The intersection of Hang Khay and Dinh Tien Hoang streets next to Sword Lake (Hoan Kiem Lake). The old photo was taken around the 1920s.
The Hanoi international post office located at the intersection of Dinh Tien Hoang and Dinh Le streets.
Cau Go Alley off the street of the same name. Cau Go Street is a small one-way street in the old quarter. In the past this used to be a place for students to grab a meal. When the French were here, they changed its name to Rue du Pont en bois (Cau Go in French).
Trang Tien Street, where a movie theater called Cinéma Palace was built by the French in 1920. With classic French architecture, it was meant to be the most luxurious cinema in Indochina at that time. When the French took over Hanoi again in 1947 they changed the cinema’s name to Eden. In 1954 the name was changed again to Cong Nhan. Cong Nhan cinema remains in operation to this date.
The intersection of Hang Bac and Hang Dao streets. Hang Dao used to be called Rue de la Soie (Silk Street). Back then there was a tram line here. Hang Bac Street still sells silver and Hang Dao now sells clothes and fabric.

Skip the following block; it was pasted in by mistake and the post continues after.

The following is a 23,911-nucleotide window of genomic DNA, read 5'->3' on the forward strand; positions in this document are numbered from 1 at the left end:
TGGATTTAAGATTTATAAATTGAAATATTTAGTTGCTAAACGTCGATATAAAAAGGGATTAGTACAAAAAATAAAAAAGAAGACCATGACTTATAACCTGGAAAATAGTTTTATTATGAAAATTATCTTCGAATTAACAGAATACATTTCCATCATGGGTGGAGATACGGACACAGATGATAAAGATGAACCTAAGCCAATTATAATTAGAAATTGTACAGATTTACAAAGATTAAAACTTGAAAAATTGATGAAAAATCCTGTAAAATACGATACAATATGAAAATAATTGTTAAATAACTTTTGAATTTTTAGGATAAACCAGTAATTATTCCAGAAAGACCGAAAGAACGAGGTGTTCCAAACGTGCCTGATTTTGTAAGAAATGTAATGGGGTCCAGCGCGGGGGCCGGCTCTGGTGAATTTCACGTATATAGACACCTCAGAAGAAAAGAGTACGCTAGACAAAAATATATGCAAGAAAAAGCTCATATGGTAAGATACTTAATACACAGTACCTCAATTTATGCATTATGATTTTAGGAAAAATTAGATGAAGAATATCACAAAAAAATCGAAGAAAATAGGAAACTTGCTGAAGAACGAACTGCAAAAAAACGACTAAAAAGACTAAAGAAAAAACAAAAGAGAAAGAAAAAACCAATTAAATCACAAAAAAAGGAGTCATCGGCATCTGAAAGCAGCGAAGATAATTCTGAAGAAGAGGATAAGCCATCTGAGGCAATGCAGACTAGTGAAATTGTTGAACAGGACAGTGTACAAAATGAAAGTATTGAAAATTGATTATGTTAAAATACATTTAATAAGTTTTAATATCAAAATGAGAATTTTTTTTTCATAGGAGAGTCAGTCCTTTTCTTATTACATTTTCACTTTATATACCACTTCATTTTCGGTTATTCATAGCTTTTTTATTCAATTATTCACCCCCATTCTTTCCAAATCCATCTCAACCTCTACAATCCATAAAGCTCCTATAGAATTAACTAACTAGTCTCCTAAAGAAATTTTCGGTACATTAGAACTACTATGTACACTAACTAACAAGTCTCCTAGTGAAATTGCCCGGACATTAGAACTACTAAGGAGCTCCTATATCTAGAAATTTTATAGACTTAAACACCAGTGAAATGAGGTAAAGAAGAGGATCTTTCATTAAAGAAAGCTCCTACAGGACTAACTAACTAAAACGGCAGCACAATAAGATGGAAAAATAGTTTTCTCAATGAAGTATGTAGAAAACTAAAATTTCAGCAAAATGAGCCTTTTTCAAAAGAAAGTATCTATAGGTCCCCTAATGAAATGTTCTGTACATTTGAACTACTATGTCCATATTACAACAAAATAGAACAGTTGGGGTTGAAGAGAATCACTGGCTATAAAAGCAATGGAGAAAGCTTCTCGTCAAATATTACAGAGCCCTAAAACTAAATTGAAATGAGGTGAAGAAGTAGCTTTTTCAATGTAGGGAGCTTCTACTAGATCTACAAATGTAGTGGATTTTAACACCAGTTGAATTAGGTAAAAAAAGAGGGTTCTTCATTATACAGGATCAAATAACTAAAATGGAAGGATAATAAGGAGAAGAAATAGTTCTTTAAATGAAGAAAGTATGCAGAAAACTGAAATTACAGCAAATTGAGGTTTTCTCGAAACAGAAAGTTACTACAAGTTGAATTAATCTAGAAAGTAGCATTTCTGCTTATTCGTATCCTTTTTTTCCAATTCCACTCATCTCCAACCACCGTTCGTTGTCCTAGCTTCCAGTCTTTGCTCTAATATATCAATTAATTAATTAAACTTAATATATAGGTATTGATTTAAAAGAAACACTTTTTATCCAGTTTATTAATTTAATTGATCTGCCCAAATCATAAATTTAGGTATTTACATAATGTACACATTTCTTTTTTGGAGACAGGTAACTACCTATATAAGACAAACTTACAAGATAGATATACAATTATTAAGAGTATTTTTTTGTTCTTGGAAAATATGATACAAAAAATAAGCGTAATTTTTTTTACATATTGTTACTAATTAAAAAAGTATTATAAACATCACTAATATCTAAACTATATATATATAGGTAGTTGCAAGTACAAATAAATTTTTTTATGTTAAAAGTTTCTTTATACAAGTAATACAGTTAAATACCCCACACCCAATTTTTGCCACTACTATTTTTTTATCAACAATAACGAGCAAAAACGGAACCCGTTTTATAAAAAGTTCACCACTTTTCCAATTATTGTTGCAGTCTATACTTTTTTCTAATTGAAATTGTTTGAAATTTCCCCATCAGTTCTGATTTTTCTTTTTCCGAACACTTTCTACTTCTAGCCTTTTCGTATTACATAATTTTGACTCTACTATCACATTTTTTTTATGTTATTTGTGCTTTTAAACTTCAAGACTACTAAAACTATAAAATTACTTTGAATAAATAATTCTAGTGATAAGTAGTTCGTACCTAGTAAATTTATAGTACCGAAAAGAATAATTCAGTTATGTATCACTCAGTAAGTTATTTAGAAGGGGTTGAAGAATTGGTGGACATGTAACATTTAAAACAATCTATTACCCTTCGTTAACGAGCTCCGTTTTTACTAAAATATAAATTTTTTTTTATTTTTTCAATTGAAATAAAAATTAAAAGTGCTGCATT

The intersection of Ma May and Hang Bac streets. Ma May used to make and sell rattan goods, but now the street is filled with motels, home stays and diners. The old picture was taken in the 1910s.
The Vietnam History Museum on Trang Tien Street. Built by the French in 1926 and opened in 1932, the museum displays antiques collected from other Southeast Asian countries.
Hang Tre and Hang Thung streets, 1940 and 2018.
Dinh Tien Hoang Street always seems to be crowded no matter what time it is. In the late 19th century the street was called Rue Du Lac, but after the capital was liberated in 1954 the name was changed to Dinh Tien Hoang. The photo on the left was taken in 1972.
The tram station in Dong Kinh Nghia Thuc Square in 1980, which is now a bus stop. Its old name was Place Négrier.
Hang Bo Street in 1950, formerly named Rue des Paniers. This street used to sell bamboo goods, but not anymore.
The intersection of Dong Xuan and Hang Ma streets in 1980. The name Dong Xuan only appeared after the August Revolution in 1945. Before that it was called Rueduriz by the French.
A bomb shelter (Tranchée in French) outside the Hanoi Sofitel Metropole Hotel on Le Phung Hieu Street. Between 1965 and 1972 almost all Hanoi streets had bomb shelters to enable people to get out of danger as quickly as possible. The photo on the left was taken in 1967.
The way down from Long Bien bridge in 1940, now called Tran Nhat Duat Street. The photo on the left taken by Harrison Forman.
Sword Lake seen from Hang Khay Street. The old photo was taken in 1967.
Story by Kieu Duong